As long as Woodward can get near those types of performances he should be able to dip under the Swimming Australia-mandated qualification time of 1:57.28 needed for Paris 2024.

As for Edwards-Smith, the 21-year-old Griffith University athlete is still trying to find the gear that earned him his lifetime best of 1:55.42 from the 2022 Queensland Championships. His quickest result last year is represented by the 1:57.09 put up at the 2023 Sydney Open.


  • World Record: 8:04.79, Katie Ledecky (2016)
  • Australian Record: 8:13.59, Ariarne Titmus (2022 & 2023)
  • Commonwealth Record: 8:11.39, Summer McIntosh (2024)
  • Australian Olympic QT – 8:22.20

GOLD – Ariarne Titmus, 8:17.80
SILVER – Lani Pallister, 8:19.38
BRONZE – Eve Thomas (NZL), 8:25.71

The #5 ranked swimmer in the world in this women’s 800m free, Ariarne Titmus, got it done for gold tonight, stopping the clock in 8:17.80.

The St. Peters Western star’s time shaved .07 off the 8:17.87 put up at last month’s NSW Championships.

21-year-old Lani Pallister was next to the wall, hitting 8:19.38 as the silver medalist and only other competitor under the 8:20 barrier.

Pallister has already been as fast as 8:15.11, a time registered at the Budapest stop of the World Aquatics Swimming World Cup last fall. That placed her 3rd in the world rankings.

New Zealand’s Eve Thomas rounded out the podium in 8:25.71, within range of the 8:22.27 notched at the New Zealand Olympic Trials to qualify for this summer’s Games.

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1 month ago

That was just Day 1- enough good performances for a whole competition!

Liam Thompson
1 month ago

Australia’s Women’s 100 Free Depth & Prowess =
USA’s Women’s 100 Back Depth & Prowess

Reply to  Liam Thompson
1 month ago


Reply to  Liam Thompson
1 month ago

Australia has 5 active swimmers in the all time top 10 in 100 free and USA has 1. USA has 3 active swimmers in the all time top 10 in the 100 back and Australia has 2.

Those aren’t comparable

big boogie
Reply to  Sub13
1 month ago

USA backstroke history speaks for itself, does it not?

Reply to  big boogie
1 month ago

We’re talking about current ability, no?

1 month ago

At this point the most ominous swim MOC could do pre-trials would be a 23s 50free

Reply to  John26
1 month ago

Is she entered in the 50?

Reply to  RealCrocker5040
1 month ago

She is but it’s a close double with 100 back so she may skip one

Reply to  John26
1 month ago

I don’t care about her 50 (and I don’t think she has the speed for a 23 tbh). I want to see her backstrokes this week

1 month ago

Is this their Olympic Trials?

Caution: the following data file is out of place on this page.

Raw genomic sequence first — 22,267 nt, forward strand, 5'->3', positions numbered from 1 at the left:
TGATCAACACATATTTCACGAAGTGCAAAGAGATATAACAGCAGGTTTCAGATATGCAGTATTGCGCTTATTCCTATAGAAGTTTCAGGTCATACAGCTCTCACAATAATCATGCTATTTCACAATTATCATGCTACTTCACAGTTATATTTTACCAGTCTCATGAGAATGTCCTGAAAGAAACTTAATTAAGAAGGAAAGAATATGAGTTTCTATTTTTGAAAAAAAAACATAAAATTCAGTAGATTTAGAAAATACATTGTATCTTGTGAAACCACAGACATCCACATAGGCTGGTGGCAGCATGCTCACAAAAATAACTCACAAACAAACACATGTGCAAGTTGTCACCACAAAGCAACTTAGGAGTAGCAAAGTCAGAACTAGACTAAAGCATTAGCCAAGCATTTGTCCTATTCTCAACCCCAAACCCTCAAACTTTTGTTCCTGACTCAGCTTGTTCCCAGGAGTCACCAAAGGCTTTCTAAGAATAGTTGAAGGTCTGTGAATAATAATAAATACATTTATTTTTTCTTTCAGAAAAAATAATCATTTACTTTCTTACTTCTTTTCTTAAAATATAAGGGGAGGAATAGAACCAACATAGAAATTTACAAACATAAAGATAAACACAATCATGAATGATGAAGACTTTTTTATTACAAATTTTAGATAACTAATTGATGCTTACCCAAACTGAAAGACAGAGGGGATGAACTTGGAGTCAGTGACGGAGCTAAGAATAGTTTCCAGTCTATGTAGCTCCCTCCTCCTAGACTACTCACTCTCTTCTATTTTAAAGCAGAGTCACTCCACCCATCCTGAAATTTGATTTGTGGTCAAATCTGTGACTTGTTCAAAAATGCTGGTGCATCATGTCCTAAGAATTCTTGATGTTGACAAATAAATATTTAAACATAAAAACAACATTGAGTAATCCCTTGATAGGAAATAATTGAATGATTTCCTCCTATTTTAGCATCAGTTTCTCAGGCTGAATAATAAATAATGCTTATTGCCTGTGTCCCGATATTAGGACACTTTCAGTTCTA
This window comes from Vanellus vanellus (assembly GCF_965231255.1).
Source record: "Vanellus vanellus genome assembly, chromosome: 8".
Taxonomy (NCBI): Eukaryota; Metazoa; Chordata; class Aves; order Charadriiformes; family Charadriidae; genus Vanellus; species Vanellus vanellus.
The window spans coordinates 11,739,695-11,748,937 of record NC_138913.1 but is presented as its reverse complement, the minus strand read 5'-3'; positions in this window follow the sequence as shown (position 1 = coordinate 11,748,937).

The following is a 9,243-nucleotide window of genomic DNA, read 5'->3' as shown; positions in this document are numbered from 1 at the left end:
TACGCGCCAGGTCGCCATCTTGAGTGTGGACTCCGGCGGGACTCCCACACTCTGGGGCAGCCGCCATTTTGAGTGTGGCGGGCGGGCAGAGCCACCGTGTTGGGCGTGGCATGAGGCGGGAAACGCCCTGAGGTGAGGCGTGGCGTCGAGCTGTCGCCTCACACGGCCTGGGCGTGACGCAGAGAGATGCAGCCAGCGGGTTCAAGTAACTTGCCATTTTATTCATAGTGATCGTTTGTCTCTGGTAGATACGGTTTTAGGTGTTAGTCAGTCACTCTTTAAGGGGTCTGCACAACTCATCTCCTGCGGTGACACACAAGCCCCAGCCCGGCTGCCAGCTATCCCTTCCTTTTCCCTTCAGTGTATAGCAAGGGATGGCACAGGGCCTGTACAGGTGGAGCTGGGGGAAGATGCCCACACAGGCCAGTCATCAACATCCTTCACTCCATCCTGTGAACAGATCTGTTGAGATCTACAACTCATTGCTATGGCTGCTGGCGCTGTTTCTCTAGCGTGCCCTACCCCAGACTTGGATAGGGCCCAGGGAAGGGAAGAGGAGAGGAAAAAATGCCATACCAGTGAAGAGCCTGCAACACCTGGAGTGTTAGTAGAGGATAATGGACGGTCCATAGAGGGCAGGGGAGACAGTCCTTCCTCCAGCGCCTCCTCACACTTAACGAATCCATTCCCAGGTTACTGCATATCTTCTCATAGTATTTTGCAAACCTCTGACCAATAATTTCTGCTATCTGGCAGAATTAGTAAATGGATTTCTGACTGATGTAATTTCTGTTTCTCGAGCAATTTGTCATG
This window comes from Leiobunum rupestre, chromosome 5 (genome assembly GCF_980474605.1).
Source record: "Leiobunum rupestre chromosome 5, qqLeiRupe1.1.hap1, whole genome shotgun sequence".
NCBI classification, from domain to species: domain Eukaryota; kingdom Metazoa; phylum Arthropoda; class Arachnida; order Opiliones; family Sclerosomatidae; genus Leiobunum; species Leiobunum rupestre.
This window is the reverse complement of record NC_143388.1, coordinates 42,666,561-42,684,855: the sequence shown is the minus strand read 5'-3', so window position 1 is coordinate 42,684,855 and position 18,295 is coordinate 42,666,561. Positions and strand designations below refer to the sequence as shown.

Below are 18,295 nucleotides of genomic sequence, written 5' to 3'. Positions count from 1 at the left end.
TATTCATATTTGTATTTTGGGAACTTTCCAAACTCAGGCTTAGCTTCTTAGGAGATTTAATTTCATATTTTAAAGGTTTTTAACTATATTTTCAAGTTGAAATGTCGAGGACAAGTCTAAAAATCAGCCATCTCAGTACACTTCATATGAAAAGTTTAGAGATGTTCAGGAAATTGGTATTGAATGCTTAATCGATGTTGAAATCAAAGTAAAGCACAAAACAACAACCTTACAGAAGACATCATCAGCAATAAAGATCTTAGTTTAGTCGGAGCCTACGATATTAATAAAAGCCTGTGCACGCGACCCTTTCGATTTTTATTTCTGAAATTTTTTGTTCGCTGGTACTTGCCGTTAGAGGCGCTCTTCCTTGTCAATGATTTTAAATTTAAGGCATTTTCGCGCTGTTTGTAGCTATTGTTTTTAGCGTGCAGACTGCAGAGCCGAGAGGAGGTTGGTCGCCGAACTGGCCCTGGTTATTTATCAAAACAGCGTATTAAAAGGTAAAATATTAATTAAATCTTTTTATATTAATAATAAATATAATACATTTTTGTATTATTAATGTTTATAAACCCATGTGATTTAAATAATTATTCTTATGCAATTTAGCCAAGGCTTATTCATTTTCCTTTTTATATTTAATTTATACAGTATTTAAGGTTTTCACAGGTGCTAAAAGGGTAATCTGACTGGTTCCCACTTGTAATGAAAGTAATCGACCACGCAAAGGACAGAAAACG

Reply to  Jeah
1 month ago

Nope, it’s in June

Sacre Bleu!
Reply to  Jeah
1 month ago

No, as the title of the article says:

Australian Open Championship

1 month ago

Chokevoy is just Australian Michael Andrew but exponentially more likeable

Reply to  Andrew
1 month ago

And Cam has a long course individual gold and isn’t crazy

Khase Calisz
Reply to  Sub13
1 month ago

So being a conservative is now considered crazy?

Reply to  Khase Calisz
1 month ago

Being conservative has been crazy for a while now

1 month ago

Is Popovici swimming today?

Reply to  John26
1 month ago

Yes, in the 50 free unless he scratches

Reply to  RealCrocker5040
1 month ago


1 month ago

I don’t understand…how does MOC basically even split a 100 free every time she swims it??

Reply to  Swimfan27
1 month ago

My Australian friend says they’re taught to open strong/build and then race the last 50. Big shock when he came to 100y and realized it was a full sprint

Reply to  Swimfan27
1 month ago

Struggling to name a single 47-level male swimmer who can split like MOC

Reply to  RealCrocker5040
1 month ago

Phelps is the closest a guy has ever been. Split 23.3/24.2 when he led off the U.S. 4×100 in 47.5… in a supersuit

Reply to  Swammer
1 month ago

And as we all know by now, supersuits really helped with the closing pace, so would lead to tighter splitting in general (have we ever verified this with data? I know it’s the anecdotal belief. Adding to our list).

Reply to  Braden Keith
1 month ago

The idea was that the super suits helped with buoyancy which led to people slowing down less as they got fatigued and sank lower in the water

Pellegrini’s last lap in her super suited 200 free world record swallowed everyone up every time and somehow mollie closed faster than that in Fukuoka

Reply to  RealCrocker5040
1 month ago

The fact that the race is 5 seconds shorter makes it more anaerobic.

Reply to  Swimfan27
1 month ago

Maybe dressel 2.0 or chalmers

1 month ago

Well…this was a very fast day for the national championships. Saw Kai’s 1:45.8 lead off with that negative split and that on its own is pretty interesting but I’m curious to see Giuliani’s 2 free. Also yeah 400 free WR is on watch at Aussie trials as now either of those guys could break it. Would not be shocked if 4-5 guys are under 3:41 at the games this year. Same with O’Callahan’s 52.2! McKeown’s now a contender for the gold and having 4 swimmers right there is something I’d always hope would shape up to be at the game rly looking forward to this one as I think for the winner it will take a 2:06. Low to win… Read more »

Last edited 1 month ago by PFA

About Retta Race

Retta Race

Former Masters swimmer and coach Loretta (Retta) thrives on a non-stop but productive schedule. Nowadays, that includes having just earned her MBA while working full-time in IT while owning French 75 Boutique while also providing swimming insight for BBC.